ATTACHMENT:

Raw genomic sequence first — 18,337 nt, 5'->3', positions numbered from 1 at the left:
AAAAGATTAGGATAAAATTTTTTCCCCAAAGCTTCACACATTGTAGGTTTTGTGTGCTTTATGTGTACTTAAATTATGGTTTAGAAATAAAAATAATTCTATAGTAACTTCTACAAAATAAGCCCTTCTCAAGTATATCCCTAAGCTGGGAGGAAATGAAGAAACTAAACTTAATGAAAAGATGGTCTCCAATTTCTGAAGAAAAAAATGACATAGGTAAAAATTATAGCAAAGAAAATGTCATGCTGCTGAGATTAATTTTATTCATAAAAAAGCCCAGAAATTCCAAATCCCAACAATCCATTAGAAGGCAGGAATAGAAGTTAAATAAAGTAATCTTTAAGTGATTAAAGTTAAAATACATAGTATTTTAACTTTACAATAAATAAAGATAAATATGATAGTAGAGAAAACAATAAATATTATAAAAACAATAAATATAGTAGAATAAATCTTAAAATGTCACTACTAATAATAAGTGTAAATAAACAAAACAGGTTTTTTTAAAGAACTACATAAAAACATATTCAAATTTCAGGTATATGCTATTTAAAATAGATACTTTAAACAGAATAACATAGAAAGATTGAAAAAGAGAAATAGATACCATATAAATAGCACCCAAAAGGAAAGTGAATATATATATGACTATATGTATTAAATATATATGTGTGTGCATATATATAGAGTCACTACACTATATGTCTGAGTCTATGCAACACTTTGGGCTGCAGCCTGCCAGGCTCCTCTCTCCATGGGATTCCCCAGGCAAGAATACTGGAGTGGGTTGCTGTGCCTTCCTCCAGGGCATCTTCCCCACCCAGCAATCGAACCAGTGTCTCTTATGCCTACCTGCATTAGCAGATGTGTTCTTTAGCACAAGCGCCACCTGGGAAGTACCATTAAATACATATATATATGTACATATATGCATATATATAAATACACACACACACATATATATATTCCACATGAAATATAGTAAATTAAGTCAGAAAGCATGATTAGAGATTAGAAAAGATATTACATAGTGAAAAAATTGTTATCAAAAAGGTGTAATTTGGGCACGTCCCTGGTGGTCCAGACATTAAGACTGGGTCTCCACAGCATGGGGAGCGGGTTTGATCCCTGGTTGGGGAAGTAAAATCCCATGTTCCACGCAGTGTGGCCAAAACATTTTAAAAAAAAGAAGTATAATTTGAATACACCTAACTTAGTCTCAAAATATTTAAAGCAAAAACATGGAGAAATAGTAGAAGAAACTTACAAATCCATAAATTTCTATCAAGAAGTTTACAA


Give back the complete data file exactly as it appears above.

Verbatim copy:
Raw genomic sequence first — 18,337 nt, 5'->3', positions numbered from 1 at the left:
AAAAGATTAGGATAAAATTTTTTCCCCAAAGCTTCACACATTGTAGGTTTTGTGTGCTTTATGTGTACTTAAATTATGGTTTAGAAATAAAAATAATTCTATAGTAACTTCTACAAAATAAGCCCTTCTCAAGTATATCCCTAAGCTGGGAGGAAATGAAGAAACTAAACTTAATGAAAAGATGGTCTCCAATTTCTGAAGAAAAAAATGACATAGGTAAAAATTATAGCAAAGAAAATGTCATGCTGCTGAGATTAATTTTATTCATAAAAAAGCCCAGAAATTCCAAATCCCAACAATCCATTAGAAGGCAGGAATAGAAGTTAAATAAAGTAATCTTTAAGTGATTAAAGTTAAAATACATAGTATTTTAACTTTACAATAAATAAAGATAAATATGATAGTAGAGAAAACAATAAATATTATAAAAACAATAAATATAGTAGAATAAATCTTAAAATGTCACTACTAATAATAAGTGTAAATAAACAAAACAGGTTTTTTTAAAGAACTACATAAAAACATATTCAAATTTCAGGTATATGCTATTTAAAATAGATACTTTAAACAGAATAACATAGAAAGATTGAAAAAGAGAAATAGATACCATATAAATAGCACCCAAAAGGAAAGTGAATATATATATGACTATATGTATTAAATATATATGTGTGTGCATATATATAGAGTCACTACACTATATGTCTGAGTCTATGCAACACTTTGGGCTGCAGCCTGCCAGGCTCCTCTCTCCATGGGATTCCCCAGGCAAGAATACTGGAGTGGGTTGCTGTGCCTTCCTCCAGGGCATCTTCCCCACCCAGCAATCGAACCAGTGTCTCTTATGCCTACCTGCATTAGCAGATGTGTTCTTTAGCACAAGCGCCACCTGGGAAGTACCATTAAATACATATATATATGTACATATATGCATATATATAAATACACACACACACATATATATATTCCACATGAAATATAGTAAATTAAGTCAGAAAGCATGATTAGAGATTAGAAAAGATATTACATAGTGAAAAAATTGTTATCAAAAAGGTGTAATTTGGGCACGTCCCTGGTGGTCCAGACATTAAGACTGGGTCTCCACAGCATGGGGAGCGGGTTTGATCCCTGGTTGGGGAAGTAAAATCCCATGTTCCACGCAGTGTGGCCAAAACATTTTAAAAAAAAGAAGTATAATTTGAATACACCTAACTTAGTCTCAAAATATTTAAAGCAAAAACATGGAGAAATAGTAGAAGAAACTTACAAATCCATAAATTTCTATCAAGAAGTTTACAA